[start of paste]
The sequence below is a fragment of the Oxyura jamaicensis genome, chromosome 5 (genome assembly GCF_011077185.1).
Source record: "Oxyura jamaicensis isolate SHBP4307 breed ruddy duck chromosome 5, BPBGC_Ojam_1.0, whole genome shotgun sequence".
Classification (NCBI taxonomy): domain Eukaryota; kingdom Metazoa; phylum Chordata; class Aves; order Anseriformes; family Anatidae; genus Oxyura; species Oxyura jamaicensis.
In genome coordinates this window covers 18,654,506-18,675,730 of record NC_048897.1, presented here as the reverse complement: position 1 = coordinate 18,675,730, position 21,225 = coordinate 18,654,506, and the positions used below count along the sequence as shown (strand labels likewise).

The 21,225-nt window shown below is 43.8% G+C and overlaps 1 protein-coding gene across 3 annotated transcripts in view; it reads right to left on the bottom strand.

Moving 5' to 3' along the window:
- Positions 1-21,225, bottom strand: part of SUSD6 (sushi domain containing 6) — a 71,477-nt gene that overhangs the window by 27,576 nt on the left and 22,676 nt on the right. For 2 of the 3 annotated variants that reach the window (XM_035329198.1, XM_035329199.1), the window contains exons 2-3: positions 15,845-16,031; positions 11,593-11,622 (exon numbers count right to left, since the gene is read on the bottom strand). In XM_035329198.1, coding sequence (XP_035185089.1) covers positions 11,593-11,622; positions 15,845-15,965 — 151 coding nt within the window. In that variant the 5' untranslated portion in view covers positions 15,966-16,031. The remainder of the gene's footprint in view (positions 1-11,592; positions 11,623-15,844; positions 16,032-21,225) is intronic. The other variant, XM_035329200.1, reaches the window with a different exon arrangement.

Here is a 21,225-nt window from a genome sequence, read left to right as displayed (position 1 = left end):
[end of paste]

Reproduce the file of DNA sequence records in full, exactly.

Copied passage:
The sequence below is a fragment of the Oxyura jamaicensis genome, chromosome 5 (genome assembly GCF_011077185.1).
Source record: "Oxyura jamaicensis isolate SHBP4307 breed ruddy duck chromosome 5, BPBGC_Ojam_1.0, whole genome shotgun sequence".
Classification (NCBI taxonomy): domain Eukaryota; kingdom Metazoa; phylum Chordata; class Aves; order Anseriformes; family Anatidae; genus Oxyura; species Oxyura jamaicensis.
In genome coordinates this window covers 18,654,506-18,675,730 of record NC_048897.1, presented here as the reverse complement: position 1 = coordinate 18,675,730, position 21,225 = coordinate 18,654,506, and the positions used below count along the sequence as shown (strand labels likewise).

The 21,225-nt window shown below is 43.8% G+C and overlaps 1 protein-coding gene across 3 annotated transcripts in view; it reads right to left on the bottom strand.

Moving 5' to 3' along the window:
- Positions 1-21,225, bottom strand: part of SUSD6 (sushi domain containing 6) — a 71,477-nt gene that overhangs the window by 27,576 nt on the left and 22,676 nt on the right. For 2 of the 3 annotated variants that reach the window (XM_035329198.1, XM_035329199.1), the window contains exons 2-3: positions 15,845-16,031; positions 11,593-11,622 (exon numbers count right to left, since the gene is read on the bottom strand). In XM_035329198.1, coding sequence (XP_035185089.1) covers positions 11,593-11,622; positions 15,845-15,965 — 151 coding nt within the window. In that variant the 5' untranslated portion in view covers positions 15,966-16,031. The remainder of the gene's footprint in view (positions 1-11,592; positions 11,623-15,844; positions 16,032-21,225) is intronic. The other variant, XM_035329200.1, reaches the window with a different exon arrangement.

Here is a 21,225-nt window from a genome sequence, read left to right as displayed (position 1 = left end):